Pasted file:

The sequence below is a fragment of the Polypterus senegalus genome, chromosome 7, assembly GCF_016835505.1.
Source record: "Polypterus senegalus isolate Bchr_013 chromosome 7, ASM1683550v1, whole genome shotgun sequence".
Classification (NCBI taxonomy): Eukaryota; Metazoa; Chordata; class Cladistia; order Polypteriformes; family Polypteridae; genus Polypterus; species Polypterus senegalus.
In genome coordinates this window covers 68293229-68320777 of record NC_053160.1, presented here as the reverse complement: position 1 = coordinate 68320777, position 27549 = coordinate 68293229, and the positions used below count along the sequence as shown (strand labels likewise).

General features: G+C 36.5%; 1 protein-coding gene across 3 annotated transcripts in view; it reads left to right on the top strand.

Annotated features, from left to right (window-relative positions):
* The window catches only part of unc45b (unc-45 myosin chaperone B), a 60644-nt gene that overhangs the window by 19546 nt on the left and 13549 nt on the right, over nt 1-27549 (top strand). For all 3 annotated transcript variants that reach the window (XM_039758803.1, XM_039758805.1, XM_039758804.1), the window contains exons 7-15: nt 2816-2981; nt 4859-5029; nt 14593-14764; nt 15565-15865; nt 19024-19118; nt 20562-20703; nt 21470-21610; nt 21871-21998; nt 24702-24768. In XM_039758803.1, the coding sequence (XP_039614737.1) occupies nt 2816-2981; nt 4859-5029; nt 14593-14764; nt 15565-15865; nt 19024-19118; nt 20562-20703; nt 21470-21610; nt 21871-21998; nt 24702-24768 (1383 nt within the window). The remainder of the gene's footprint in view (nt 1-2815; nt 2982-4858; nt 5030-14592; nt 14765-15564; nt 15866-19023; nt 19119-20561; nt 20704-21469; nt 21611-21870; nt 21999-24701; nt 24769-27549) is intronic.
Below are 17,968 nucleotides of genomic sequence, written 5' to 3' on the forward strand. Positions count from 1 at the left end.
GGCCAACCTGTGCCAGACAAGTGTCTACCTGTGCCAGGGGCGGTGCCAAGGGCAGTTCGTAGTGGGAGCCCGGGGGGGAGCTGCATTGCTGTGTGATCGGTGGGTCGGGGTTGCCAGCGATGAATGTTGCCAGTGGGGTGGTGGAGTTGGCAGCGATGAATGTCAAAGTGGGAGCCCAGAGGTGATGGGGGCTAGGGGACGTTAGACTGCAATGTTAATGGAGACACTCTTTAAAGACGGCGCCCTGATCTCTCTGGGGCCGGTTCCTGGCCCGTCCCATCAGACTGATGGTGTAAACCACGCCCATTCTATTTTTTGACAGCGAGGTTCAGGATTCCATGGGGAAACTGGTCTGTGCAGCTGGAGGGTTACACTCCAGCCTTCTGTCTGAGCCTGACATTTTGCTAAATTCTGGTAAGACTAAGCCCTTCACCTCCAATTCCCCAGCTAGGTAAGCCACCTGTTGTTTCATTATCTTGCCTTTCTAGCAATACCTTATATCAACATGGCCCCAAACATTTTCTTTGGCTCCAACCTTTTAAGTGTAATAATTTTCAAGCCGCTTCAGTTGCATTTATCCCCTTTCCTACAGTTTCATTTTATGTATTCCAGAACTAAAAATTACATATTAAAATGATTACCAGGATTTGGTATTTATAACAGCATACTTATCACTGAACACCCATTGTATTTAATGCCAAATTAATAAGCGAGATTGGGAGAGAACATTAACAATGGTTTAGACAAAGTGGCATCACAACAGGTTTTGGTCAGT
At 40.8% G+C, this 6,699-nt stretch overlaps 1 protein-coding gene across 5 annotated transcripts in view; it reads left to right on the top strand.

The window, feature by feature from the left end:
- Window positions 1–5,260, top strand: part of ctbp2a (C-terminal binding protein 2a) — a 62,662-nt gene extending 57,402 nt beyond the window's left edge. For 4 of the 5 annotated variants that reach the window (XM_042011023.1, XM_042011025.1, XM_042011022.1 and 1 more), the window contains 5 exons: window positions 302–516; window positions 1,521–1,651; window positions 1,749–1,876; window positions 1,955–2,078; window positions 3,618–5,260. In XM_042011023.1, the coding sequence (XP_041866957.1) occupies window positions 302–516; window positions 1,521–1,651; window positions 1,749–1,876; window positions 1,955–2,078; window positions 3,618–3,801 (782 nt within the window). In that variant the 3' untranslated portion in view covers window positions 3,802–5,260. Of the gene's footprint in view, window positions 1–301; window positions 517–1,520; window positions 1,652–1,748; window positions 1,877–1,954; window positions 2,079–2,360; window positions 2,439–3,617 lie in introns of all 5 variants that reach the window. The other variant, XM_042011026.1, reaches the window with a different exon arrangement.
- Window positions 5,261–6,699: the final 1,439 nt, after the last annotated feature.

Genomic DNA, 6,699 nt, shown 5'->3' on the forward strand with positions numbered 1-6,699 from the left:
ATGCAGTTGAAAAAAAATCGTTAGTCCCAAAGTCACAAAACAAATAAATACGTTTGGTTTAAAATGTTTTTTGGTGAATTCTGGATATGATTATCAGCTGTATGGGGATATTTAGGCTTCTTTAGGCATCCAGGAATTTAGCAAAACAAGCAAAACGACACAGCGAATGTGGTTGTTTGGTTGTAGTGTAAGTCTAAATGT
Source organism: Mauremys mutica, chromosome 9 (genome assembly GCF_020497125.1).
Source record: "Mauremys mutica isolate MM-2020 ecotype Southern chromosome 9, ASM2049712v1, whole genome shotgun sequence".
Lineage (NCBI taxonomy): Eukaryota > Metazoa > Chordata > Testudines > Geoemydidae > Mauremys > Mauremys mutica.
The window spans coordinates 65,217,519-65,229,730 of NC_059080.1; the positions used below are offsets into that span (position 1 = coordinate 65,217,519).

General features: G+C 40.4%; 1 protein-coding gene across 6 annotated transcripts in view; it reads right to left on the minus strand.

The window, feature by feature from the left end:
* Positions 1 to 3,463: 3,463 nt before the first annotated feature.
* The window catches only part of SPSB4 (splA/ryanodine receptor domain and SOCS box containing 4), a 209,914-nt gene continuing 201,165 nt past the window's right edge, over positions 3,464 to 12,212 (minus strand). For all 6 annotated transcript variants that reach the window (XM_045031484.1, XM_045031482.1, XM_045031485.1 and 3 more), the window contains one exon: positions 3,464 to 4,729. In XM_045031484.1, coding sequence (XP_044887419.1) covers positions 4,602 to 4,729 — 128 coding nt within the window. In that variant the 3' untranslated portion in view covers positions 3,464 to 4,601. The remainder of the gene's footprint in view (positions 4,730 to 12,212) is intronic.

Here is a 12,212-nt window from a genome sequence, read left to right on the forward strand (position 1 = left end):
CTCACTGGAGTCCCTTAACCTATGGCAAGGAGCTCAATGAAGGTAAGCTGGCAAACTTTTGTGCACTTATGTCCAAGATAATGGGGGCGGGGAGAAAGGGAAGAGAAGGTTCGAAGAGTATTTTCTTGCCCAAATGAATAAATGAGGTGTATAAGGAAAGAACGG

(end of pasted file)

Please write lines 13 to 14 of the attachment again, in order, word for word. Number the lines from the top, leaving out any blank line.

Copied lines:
- Window positions 5,261–6,699: the final 1,439 nt, after the last annotated feature.

Genomic DNA, 6,699 nt, shown 5'->3' on the forward strand with positions numbered 1-6,699 from the left: